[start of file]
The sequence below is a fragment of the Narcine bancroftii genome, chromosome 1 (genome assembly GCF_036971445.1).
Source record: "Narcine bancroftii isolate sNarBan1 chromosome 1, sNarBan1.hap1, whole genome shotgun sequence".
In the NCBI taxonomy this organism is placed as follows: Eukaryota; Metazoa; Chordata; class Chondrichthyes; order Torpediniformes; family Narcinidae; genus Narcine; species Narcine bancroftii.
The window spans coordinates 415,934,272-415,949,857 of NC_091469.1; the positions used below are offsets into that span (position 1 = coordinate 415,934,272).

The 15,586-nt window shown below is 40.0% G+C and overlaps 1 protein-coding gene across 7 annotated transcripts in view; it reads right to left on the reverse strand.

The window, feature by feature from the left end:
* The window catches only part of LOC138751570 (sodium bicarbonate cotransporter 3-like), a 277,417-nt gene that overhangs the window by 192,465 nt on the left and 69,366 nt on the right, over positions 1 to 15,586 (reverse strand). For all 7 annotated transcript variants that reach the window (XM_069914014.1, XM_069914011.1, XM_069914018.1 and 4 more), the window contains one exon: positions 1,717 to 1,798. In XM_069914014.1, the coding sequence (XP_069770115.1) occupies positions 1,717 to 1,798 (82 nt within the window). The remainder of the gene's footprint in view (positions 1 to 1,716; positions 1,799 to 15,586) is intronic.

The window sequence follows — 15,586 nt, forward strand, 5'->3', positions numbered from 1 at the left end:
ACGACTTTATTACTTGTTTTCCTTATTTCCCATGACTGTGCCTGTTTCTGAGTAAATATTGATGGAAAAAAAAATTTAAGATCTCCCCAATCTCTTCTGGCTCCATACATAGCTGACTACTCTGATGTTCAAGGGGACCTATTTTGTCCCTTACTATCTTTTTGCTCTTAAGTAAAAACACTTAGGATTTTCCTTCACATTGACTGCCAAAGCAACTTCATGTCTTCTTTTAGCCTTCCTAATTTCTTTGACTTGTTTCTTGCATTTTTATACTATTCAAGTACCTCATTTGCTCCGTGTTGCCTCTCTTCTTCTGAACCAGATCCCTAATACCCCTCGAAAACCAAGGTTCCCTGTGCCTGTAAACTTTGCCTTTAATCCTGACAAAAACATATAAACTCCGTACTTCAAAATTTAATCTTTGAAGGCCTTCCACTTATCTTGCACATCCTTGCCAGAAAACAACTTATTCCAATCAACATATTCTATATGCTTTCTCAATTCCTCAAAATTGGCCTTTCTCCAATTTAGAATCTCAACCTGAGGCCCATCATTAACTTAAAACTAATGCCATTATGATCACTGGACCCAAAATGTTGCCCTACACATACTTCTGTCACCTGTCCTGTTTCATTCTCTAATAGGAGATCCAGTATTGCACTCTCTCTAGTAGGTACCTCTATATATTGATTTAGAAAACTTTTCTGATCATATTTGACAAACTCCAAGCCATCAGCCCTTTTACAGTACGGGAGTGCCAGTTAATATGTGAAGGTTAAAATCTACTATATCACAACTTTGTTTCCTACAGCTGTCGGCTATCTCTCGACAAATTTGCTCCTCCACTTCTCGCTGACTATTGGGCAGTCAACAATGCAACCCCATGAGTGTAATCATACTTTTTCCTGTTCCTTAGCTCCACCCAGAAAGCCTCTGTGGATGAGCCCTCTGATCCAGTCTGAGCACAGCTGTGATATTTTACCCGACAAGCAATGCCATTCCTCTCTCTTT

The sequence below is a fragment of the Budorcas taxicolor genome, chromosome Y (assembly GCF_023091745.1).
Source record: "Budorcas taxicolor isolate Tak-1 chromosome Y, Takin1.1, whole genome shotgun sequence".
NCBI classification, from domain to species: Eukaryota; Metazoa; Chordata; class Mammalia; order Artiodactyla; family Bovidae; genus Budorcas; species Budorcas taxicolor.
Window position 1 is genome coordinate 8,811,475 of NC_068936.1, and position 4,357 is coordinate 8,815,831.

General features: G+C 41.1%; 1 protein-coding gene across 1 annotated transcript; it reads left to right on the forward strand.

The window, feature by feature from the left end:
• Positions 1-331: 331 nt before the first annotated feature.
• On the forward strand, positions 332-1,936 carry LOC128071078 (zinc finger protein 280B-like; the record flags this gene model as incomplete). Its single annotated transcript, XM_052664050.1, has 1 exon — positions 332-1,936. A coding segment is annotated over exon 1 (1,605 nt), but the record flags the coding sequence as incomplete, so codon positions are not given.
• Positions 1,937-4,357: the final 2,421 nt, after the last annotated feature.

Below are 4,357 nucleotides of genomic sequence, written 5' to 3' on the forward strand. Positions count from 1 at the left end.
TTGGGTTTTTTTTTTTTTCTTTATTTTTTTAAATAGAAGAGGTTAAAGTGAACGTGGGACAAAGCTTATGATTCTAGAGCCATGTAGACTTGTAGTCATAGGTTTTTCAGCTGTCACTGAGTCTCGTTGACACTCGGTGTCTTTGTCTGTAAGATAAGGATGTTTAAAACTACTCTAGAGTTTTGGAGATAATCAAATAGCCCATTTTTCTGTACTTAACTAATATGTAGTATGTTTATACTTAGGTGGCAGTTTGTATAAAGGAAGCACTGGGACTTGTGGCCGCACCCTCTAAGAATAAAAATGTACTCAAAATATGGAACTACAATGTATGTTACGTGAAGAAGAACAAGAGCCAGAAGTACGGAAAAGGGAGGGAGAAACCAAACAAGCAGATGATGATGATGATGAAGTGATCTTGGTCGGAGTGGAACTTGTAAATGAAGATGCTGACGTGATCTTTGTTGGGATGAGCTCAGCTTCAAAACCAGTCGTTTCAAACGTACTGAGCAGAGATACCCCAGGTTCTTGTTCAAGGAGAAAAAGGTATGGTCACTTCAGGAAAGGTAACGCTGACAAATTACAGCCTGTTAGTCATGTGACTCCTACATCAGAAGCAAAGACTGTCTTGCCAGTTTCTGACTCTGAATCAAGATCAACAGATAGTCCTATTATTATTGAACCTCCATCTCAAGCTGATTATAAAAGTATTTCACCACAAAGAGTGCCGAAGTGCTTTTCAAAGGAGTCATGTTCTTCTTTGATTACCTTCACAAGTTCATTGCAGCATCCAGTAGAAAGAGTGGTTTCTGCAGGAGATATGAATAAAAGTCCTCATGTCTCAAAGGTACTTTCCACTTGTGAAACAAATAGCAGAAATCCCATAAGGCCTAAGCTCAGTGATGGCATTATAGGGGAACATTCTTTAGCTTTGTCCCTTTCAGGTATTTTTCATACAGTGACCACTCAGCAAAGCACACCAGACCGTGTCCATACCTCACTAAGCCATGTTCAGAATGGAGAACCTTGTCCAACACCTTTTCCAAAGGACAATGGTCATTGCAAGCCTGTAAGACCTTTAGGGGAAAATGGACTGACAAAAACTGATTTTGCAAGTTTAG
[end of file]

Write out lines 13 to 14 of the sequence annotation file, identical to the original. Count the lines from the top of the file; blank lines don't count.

Window position 1 is genome coordinate 8,811,475 of NC_068936.1, and position 4,357 is coordinate 8,815,831.

General features: G+C 41.1%; 1 protein-coding gene across 1 annotated transcript; it reads left to right on the forward strand.